Many things can cause distracted driving while on the road. These include eating, using the phone, happenings outside the vehicle, or flipping channels on the car stereo.
Phone usage, which includes texting, receiving, making a call, and browsing the internet, is arguably one of the worst forms of distraction.
According to the NHTSA, reading or sending a text while driving takes approximately five seconds. Assuming the vehicle is moving at a speed of 55mph, five seconds off the road is equal to driving the entire length of a football field blindfolded.
Proving Distraction Is a Challenge
Proving negligence in a distracted driving lawsuit can be a challenge because the driver will often stop what they were doing after the accident. For example, if they were texting or calling, they would disengage after an accident. If you have been in an accident where you believe cell phone usage was a factor in causing the accident, you could wonder if cell phone records can be used to prove distracted driving. Well, the good news is that they can. However, it is not a smooth ride.
Cell phone activity flows through servers, towers, satellites, and relay stations. Many telephone plans rely on data usage and talk time. Cell phone companies create logs for all user activities for several purposes, including billing. There is a timestamp for any call, text messages sent or received, and internet access, information that can become critical in establishing distraction and fault in an accident.
Accessing Phone Records
The problem is that cell phone companies will not just hand over this information. Doing so will be violating their customer’s expectations for privacy which can cause a backlash.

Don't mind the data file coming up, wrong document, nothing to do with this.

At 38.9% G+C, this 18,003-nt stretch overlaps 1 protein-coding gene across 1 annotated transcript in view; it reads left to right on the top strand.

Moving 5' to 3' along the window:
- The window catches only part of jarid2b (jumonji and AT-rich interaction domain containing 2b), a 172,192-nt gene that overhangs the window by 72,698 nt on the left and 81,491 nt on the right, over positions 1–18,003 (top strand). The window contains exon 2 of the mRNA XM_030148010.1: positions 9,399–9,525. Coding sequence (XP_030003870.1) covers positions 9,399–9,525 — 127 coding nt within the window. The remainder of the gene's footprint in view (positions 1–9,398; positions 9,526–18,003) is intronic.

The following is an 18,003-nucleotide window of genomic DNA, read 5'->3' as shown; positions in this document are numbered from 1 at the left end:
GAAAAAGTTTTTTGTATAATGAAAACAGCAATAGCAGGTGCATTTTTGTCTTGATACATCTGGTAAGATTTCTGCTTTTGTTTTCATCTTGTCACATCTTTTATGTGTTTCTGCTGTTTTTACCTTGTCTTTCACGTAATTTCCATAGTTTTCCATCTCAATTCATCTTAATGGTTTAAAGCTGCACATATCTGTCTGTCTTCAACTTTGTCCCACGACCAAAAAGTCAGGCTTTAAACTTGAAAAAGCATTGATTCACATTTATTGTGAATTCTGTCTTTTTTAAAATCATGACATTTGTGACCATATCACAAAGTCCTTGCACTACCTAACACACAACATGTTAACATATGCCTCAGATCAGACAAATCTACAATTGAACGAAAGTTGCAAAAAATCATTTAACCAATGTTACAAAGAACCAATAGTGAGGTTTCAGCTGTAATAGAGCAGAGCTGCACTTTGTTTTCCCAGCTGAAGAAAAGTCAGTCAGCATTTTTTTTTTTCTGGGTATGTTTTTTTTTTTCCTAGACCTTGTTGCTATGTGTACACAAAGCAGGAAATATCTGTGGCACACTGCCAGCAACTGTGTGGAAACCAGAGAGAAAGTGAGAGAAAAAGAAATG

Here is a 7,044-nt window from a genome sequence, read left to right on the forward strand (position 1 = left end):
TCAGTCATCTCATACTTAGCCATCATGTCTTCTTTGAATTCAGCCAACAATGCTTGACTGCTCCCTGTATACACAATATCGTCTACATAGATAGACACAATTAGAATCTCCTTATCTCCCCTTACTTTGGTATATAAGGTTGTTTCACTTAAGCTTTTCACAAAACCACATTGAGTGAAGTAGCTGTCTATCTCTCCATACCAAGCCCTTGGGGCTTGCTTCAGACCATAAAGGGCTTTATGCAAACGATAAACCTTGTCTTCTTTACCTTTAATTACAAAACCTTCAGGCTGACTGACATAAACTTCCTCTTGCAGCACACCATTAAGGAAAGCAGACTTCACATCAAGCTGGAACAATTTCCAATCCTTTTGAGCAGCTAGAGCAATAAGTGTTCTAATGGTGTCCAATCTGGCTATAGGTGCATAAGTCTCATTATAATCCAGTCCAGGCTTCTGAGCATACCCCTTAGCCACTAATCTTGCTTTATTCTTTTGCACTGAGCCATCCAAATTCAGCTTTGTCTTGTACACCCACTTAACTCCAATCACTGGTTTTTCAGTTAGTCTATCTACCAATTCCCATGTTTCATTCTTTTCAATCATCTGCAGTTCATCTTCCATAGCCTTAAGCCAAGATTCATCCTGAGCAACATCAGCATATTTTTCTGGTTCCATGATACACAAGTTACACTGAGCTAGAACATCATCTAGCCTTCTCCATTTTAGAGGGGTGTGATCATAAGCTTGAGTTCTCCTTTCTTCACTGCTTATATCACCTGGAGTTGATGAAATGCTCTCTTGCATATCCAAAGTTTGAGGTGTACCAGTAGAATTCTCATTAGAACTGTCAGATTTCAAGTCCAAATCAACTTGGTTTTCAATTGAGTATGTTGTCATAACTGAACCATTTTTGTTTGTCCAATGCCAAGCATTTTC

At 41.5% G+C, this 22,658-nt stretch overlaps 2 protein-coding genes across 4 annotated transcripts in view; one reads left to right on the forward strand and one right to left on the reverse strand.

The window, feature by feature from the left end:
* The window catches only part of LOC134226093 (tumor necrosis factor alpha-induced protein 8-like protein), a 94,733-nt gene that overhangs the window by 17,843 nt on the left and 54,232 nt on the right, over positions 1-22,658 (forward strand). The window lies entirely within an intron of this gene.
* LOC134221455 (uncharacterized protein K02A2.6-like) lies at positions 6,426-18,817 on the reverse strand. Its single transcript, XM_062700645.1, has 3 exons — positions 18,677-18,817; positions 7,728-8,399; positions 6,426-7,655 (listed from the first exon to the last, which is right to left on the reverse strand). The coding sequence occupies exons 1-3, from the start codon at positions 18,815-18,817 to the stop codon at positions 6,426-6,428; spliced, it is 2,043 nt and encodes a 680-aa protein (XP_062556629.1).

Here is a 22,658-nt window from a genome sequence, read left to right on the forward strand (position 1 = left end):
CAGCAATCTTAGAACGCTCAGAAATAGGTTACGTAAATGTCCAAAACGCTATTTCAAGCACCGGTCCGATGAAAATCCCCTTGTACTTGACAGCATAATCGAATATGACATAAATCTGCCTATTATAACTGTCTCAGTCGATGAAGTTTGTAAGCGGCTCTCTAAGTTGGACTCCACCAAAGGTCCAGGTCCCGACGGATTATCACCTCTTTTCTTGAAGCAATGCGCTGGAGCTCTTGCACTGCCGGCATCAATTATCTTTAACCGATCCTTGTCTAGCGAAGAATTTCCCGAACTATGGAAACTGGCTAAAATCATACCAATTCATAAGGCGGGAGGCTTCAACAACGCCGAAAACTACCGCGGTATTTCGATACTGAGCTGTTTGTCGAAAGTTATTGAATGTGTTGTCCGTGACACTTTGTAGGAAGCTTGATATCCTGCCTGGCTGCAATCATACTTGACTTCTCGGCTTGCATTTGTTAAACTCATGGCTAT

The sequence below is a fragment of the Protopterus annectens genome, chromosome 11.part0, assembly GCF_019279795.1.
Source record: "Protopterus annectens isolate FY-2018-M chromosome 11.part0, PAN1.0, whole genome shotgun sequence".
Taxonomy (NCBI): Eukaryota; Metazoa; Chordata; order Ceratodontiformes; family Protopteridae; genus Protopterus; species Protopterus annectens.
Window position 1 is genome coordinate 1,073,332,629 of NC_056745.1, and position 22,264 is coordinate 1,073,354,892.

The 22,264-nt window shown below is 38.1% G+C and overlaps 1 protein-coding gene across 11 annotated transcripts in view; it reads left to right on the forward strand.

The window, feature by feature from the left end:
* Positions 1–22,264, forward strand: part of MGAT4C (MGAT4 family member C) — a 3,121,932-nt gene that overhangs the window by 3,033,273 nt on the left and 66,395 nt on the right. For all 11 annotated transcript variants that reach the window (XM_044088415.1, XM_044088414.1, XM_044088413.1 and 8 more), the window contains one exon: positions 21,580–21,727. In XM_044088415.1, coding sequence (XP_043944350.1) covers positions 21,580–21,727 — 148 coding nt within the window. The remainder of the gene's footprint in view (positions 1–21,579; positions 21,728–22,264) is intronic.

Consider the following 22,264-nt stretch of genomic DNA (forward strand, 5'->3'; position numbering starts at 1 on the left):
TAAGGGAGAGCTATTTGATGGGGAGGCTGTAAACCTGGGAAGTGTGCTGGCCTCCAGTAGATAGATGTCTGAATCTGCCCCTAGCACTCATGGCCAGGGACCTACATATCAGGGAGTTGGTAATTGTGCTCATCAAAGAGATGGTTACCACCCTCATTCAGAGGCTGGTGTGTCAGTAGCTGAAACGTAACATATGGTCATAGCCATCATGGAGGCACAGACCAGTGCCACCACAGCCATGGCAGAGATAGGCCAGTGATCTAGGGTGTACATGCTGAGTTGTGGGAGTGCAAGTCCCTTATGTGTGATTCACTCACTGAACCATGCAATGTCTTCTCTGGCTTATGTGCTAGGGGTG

However, if the records are part of key evidence required to solve a criminal case, the company can be forced to release the records through a court order. For the court to grant such an order, the entity seeking to access the records has to substantiate in court that obtaining the records is vital to solving the case and that other available options may not be effective.
Having phone records can help strengthen a case and prove liability because they help establish a driver’s activity on the phone when and around the time the accident happens.
“Everybody knows that texting, browsing the internet, calling, or receiving a call is dangerous while driving,” says car accident lawyer Robert Ranco of DC Law. Unfortunately, many people choose to do it anyway.
In a survey conducted by The Zebra in January 2021, 36.4 percent of the respondents agreed that using the phone while driving is dangerous, yet 36 percent admitted using a cell phone while on the road. Going by this data, it is true to say that phone usage while on the road constitutes gross negligence because it is an intentional disregard for the safety of others.
You Could Recover Punitive Damages
You can recover punitive damages in a case involving distracted driving. However, the defendant can claim that an accident resulting from distracted driving is not an intentional tort. But, the fact that the defendant was aware of the dangers of using the phone while driving but consciously disregarded the fact, gives ground for awarding punitive damages.
The standard of proof required for punitive damages is usually very high. Therefore, your lawyer may decide not to pursue the damages unless there is credible evidence.
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